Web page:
That’s another great resource from The New York Times. It’s always so impressive to see the work that is done there.
Definitely worth the look! (📌 the main NYT R&D page)
I often wonder how to introduce Python to newcomers or how to explain the tooling around the language: setup, testing, linting, typing, documentation, and CI/CD.
A guy from my team at work shared this great Python setup guide with a focus on simplicity and minimalism. I bookmarked it and come back to it regularly. I encourage you to do the same, whatever your Python level.
Do you have a hard time making diagrams?
I personally love the draw.io web application. It’s easy to create well-crafted schemas without the need to learn a lot about the tool. It gathers such lovely features like GCP icons, different fonts, you can connect to GitHub or any “drive” and you can export your graphics in different formats.
Here is an example of a chart I did with draw.io. You can upload the XML file in my GitHub repository to draw.io to see how I built it or even edit it :)
Still, you could prefer something even simpler. That’s where TLDRAW can be useful.
This editor lets you build simple - drawing-like - schemas. I tried it recently and it’s easy to use, smooth to edit and the “draw” style is well rendered.
A good alternative to create schemas for your documentation or slide presentations.
📰 The Blog Post
Part 1 — A Career in Football Analytics, The What
As expected some time ago, I started to write about my journey in the football analytics world.
Here is part one of a three-series blog post, explaining what's football analytics. I hope you’ll enjoy it.
🎨 Beyond The Bracket
Following Ikea’s digital museum, I discovered The Originals Museum by Renault.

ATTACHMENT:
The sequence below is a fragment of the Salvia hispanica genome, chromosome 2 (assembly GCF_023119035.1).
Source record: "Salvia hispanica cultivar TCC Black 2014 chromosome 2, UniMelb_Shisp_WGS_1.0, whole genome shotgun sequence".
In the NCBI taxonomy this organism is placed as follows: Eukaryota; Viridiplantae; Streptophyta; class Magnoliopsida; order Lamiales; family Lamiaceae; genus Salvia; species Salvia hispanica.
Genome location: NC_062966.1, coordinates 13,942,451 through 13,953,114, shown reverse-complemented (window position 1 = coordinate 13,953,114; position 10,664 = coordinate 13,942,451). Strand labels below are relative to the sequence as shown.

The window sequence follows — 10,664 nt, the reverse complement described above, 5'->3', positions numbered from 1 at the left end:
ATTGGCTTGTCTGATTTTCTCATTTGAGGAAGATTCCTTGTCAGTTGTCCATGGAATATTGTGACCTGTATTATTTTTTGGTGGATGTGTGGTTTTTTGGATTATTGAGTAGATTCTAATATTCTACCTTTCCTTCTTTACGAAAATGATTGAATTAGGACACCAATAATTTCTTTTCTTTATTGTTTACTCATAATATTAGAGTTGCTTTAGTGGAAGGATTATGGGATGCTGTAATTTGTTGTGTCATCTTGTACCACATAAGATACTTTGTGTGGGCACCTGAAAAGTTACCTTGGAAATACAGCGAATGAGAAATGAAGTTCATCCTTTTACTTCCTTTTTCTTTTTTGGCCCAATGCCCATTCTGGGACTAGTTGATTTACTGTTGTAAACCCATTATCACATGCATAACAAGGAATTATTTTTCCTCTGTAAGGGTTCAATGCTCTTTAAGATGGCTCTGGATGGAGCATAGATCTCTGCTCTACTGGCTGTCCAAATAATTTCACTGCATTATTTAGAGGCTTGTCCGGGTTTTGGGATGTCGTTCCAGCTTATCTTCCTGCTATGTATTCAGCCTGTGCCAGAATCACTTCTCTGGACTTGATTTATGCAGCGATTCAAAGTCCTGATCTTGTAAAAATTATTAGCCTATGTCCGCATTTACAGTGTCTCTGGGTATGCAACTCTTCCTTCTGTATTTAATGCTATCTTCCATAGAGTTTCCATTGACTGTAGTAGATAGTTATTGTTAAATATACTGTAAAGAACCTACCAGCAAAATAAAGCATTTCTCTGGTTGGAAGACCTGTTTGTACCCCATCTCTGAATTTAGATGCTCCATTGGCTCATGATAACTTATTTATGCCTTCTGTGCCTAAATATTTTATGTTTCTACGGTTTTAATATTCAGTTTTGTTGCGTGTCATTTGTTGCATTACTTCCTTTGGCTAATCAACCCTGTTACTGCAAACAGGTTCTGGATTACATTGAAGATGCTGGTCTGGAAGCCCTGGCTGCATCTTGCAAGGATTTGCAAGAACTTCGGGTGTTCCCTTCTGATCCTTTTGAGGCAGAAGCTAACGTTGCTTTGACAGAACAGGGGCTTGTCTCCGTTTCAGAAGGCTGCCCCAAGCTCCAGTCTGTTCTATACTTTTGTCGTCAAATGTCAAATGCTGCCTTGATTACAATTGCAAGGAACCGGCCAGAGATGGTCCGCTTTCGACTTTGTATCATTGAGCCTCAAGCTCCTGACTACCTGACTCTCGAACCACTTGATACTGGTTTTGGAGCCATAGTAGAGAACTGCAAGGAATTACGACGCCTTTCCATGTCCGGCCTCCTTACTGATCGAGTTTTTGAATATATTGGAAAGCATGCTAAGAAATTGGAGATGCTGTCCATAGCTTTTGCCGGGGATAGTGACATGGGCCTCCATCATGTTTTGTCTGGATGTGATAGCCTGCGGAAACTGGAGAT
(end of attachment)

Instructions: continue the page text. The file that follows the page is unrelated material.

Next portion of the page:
It traces back the iconic Renault cars from the first Type A to the 2006 winning Formula one led by Fernando Alonso.
It’s another scrollytelling piece, well-formatted and optimized for the web.
I love this digital museum format. It’s entertaining, colorful, and fast to explore. A cool feature: they recorded cars sounds (engine, horn, doors, etc...) 🔉.
Again, this kind of website is hard to produce. It involves designers, web developers, storytellers, and UX designers. But the result, in the end, is in my opinion so great that it’s worth the work.
Even if it will not drive sales, it shows the passion and the willingness to share a vision of a company - behind the product itself.
It’s not pure marketing. It’s about feeling, souvenirs, and design.
Do you have any other website like this? I would love to see more like this 🤩.
There were a lot of things in my head those last weeks - feeling like I’m digesting new insights and visions from the last four months. Love that feeling!
So I’m going to Annecy for some well-deserved holidays and then to the Alps for some skiing ⛷ ⛰️.
The next coming months might be full of projects, I'm sure that thinking while on the chair lift and then and getting down the slopes quickly will be a good fresher to continue going ahead!
Hope you will get some
cold fresh air too, see you 🙃
The leader behind Dagster is a former Facebook employee.
It's something I'm really used to now: I feel sometimes overwhelmed - learning a lot of things, discovering new joys of life, developing new visions, etc… but waiting some months and my brain seems to digest all of these stimuli and moves toward new ideas and sources of happiness. I know now that's my lifecycle.